HANDS-ON TECHNIQUES TO REINFORCE READING PESTICIDE LABELS THOROUGHLY

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  • 1 University of Florida Miami-Dade County Extension, Homestead, FL 33030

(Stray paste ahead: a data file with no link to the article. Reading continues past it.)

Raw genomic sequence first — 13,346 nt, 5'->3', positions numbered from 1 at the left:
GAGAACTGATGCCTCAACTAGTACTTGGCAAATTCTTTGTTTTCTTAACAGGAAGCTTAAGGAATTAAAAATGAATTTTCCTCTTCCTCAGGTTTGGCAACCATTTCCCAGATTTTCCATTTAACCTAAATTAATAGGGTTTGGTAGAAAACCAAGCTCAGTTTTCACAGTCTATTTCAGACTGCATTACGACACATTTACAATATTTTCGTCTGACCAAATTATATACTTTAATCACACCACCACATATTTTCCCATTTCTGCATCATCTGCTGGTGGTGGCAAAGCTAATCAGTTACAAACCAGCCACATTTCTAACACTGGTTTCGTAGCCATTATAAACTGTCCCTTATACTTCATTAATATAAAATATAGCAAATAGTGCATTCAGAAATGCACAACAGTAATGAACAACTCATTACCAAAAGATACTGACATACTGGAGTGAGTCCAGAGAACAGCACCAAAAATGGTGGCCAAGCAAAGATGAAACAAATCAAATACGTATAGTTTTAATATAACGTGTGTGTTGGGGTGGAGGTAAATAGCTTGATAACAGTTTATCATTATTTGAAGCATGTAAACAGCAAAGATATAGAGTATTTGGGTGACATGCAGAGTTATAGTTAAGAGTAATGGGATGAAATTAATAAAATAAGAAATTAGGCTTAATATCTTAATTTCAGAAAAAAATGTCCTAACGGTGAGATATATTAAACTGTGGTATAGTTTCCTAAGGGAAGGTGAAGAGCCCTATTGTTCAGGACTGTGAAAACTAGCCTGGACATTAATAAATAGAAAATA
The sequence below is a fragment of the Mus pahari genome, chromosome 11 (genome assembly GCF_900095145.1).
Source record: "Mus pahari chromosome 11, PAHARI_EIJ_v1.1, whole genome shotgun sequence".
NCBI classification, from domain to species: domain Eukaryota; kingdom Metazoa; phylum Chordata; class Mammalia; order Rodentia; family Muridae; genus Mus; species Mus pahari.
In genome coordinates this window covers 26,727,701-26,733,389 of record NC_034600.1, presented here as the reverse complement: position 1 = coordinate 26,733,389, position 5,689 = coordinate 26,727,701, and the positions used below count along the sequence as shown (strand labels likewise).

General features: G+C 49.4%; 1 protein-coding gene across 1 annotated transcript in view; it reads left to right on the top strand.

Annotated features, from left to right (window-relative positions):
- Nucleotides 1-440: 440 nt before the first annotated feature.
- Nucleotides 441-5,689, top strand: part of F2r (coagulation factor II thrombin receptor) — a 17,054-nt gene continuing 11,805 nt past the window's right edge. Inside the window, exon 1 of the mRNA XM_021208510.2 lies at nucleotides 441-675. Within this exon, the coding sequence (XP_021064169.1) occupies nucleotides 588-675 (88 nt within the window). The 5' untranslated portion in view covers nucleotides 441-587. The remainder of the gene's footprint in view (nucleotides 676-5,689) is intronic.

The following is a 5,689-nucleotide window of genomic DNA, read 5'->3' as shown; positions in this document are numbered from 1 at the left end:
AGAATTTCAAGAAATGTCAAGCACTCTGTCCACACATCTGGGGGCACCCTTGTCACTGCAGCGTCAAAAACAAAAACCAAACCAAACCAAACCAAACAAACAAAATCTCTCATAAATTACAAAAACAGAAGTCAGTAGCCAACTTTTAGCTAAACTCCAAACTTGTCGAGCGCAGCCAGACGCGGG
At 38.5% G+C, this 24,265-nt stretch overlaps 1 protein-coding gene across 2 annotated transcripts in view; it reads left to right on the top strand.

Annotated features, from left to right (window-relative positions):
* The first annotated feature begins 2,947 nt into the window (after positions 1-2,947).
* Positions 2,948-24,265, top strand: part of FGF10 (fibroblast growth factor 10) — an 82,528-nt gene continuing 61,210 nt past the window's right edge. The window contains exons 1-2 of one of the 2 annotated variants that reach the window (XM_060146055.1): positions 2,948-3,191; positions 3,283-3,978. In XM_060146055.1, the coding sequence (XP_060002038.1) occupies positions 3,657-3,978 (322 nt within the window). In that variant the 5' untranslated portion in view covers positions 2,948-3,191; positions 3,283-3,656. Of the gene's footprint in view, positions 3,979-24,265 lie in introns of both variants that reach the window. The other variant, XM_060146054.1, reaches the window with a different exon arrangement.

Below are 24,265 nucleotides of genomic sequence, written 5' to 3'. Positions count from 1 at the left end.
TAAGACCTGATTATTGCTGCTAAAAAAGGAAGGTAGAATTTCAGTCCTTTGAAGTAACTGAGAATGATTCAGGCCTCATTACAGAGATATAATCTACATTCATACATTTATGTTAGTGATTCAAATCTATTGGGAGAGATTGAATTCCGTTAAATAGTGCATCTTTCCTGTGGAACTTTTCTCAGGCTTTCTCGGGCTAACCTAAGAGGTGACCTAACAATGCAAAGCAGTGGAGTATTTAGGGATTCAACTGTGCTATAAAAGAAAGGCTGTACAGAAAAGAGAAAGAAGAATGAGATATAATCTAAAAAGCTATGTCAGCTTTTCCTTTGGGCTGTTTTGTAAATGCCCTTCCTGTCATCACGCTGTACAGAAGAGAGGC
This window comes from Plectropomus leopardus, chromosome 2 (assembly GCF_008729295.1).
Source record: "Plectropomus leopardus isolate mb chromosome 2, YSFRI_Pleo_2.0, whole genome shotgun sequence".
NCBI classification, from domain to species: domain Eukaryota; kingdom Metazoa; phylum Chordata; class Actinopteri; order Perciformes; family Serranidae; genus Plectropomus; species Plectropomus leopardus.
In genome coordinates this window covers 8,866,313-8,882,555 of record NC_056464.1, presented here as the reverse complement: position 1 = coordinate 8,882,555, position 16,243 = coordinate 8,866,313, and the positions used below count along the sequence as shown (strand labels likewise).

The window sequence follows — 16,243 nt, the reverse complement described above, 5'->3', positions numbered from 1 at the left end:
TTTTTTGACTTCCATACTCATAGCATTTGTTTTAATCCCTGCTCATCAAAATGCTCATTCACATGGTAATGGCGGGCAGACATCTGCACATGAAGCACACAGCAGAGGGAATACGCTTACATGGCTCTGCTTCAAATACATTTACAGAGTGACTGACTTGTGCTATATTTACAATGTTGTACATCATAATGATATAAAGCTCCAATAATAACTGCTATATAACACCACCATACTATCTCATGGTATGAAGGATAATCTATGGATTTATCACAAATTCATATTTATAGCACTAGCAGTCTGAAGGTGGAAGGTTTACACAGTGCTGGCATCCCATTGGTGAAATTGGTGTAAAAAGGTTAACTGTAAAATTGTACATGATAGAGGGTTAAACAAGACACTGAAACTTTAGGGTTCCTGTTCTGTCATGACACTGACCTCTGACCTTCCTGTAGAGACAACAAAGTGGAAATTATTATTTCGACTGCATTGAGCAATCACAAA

Many people, including growers and gardeners, fail to carefully read pesticide labels before each use because they assume they know what the label contains. The UF Miami-Dade County Extension pesticide trainer developed several hands-on exercises where participants had to find information on labels chosen for specific features. The first group was people taking the Core/General Standards training. Five pesticide labels were used. Participants were asked to find information from three different categories: 1) basic information used for record keeping and about the product;2) Personal Protective Equipment (PPE) and Precautionary Statements; and 3) additional product information such as irrigation and tank mix warnings. A second group, Private Applicators (growers and their employees), studied 6 labels (1 overlap with Core training). They were asked information that focused on Worker Protection Standard issues, resistance management, limits on number total amount applied, and pre-harvest intervals. For both types of licensed applicator training, participants were divided into groups of 5 to 6. On several occasions, growers and other licensed applicators said they thought labels should have greater uniformity regarding location of key information. Master Gardeners (MGs), the third group, were first given three general publications on labels and 1 on protecting the applicator. They then received labels of four homeowner products and were guided through finding information such as: labeled crops/sites, pests controlled, signal words, mixing instructions, preharvest intervals and replant information. MG knowledge was evaluated with a five-question quiz. All participants commented that they learned a lot about reading labels.

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